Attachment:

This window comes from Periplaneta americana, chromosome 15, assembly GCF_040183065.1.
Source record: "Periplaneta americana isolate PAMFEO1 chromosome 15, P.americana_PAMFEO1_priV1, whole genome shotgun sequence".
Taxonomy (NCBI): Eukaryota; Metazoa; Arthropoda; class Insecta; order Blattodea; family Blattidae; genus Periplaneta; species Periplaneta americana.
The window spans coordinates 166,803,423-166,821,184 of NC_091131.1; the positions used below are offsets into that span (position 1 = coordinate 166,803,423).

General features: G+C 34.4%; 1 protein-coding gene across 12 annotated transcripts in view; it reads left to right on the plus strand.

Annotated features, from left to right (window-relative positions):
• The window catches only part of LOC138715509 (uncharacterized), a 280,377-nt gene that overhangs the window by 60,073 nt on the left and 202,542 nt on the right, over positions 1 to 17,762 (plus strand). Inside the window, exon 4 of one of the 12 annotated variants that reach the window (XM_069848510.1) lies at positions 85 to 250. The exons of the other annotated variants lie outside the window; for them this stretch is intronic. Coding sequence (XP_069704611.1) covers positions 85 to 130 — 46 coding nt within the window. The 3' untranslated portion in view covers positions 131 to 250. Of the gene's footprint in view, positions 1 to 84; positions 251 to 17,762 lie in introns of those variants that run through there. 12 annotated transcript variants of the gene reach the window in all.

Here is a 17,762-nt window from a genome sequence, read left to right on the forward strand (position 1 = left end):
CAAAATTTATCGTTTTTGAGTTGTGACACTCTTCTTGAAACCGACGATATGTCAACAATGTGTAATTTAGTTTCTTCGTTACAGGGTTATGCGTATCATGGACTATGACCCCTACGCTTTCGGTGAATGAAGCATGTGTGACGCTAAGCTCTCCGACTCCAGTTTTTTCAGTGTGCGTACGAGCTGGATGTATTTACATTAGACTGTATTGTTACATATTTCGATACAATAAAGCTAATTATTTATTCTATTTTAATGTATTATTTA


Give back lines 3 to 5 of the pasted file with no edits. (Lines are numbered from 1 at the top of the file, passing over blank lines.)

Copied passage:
Taxonomy (NCBI): Eukaryota; Metazoa; Arthropoda; class Insecta; order Blattodea; family Blattidae; genus Periplaneta; species Periplaneta americana.
The window spans coordinates 166,803,423-166,821,184 of NC_091131.1; the positions used below are offsets into that span (position 1 = coordinate 166,803,423).

General features: G+C 34.4%; 1 protein-coding gene across 12 annotated transcripts in view; it reads left to right on the plus strand.